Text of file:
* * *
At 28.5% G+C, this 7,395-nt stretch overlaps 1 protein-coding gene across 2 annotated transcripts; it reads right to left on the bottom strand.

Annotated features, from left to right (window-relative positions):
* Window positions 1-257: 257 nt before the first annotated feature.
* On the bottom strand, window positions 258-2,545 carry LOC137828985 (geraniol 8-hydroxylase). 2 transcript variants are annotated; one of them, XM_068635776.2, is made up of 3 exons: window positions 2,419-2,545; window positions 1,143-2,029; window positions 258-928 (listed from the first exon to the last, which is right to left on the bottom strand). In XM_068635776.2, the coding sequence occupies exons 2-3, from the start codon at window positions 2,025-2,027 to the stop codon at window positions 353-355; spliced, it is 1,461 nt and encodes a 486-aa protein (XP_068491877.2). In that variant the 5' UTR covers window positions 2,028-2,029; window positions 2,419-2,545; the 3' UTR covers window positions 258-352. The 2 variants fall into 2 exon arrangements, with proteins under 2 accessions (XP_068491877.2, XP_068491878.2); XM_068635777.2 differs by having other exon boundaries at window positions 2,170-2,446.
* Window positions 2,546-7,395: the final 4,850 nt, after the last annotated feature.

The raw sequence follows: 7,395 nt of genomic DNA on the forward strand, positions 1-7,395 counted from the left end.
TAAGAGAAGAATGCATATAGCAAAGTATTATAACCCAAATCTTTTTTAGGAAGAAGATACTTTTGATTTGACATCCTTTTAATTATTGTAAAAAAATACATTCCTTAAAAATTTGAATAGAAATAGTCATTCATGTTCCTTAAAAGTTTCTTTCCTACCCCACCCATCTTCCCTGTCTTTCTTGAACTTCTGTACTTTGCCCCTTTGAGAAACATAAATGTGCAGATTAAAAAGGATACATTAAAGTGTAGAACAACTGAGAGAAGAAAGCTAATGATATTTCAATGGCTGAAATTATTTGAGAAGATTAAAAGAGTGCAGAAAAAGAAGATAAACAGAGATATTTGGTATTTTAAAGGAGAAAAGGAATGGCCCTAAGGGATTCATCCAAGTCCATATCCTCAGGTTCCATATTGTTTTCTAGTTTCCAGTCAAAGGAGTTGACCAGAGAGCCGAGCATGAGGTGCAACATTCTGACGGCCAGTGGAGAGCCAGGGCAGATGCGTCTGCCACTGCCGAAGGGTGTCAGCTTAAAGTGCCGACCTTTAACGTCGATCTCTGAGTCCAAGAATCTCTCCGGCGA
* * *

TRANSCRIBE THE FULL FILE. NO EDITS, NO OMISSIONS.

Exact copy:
At 28.5% G+C, this 7,395-nt stretch overlaps 1 protein-coding gene across 2 annotated transcripts; it reads right to left on the bottom strand.

Annotated features, from left to right (window-relative positions):
* Window positions 1-257: 257 nt before the first annotated feature.
* On the bottom strand, window positions 258-2,545 carry LOC137828985 (geraniol 8-hydroxylase). 2 transcript variants are annotated; one of them, XM_068635776.2, is made up of 3 exons: window positions 2,419-2,545; window positions 1,143-2,029; window positions 258-928 (listed from the first exon to the last, which is right to left on the bottom strand). In XM_068635776.2, the coding sequence occupies exons 2-3, from the start codon at window positions 2,025-2,027 to the stop codon at window positions 353-355; spliced, it is 1,461 nt and encodes a 486-aa protein (XP_068491877.2). In that variant the 5' UTR covers window positions 2,028-2,029; window positions 2,419-2,545; the 3' UTR covers window positions 258-352. The 2 variants fall into 2 exon arrangements, with proteins under 2 accessions (XP_068491877.2, XP_068491878.2); XM_068635777.2 differs by having other exon boundaries at window positions 2,170-2,446.
* Window positions 2,546-7,395: the final 4,850 nt, after the last annotated feature.

The raw sequence follows: 7,395 nt of genomic DNA on the forward strand, positions 1-7,395 counted from the left end.
TAAGAGAAGAATGCATATAGCAAAGTATTATAACCCAAATCTTTTTTAGGAAGAAGATACTTTTGATTTGACATCCTTTTAATTATTGTAAAAAAATACATTCCTTAAAAATTTGAATAGAAATAGTCATTCATGTTCCTTAAAAGTTTCTTTCCTACCCCACCCATCTTCCCTGTCTTTCTTGAACTTCTGTACTTTGCCCCTTTGAGAAACATAAATGTGCAGATTAAAAAGGATACATTAAAGTGTAGAACAACTGAGAGAAGAAAGCTAATGATATTTCAATGGCTGAAATTATTTGAGAAGATTAAAAGAGTGCAGAAAAAGAAGATAAACAGAGATATTTGGTATTTTAAAGGAGAAAAGGAATGGCCCTAAGGGATTCATCCAAGTCCATATCCTCAGGTTCCATATTGTTTTCTAGTTTCCAGTCAAAGGAGTTGACCAGAGAGCCGAGCATGAGGTGCAACATTCTGACGGCCAGTGGAGAGCCAGGGCAGATGCGTCTGCCACTGCCGAAGGGTGTCAGCTTAAAGTGCCGACCTTTAACGTCGATCTCTGAGTCCAAGAATCTCTCCGGCGA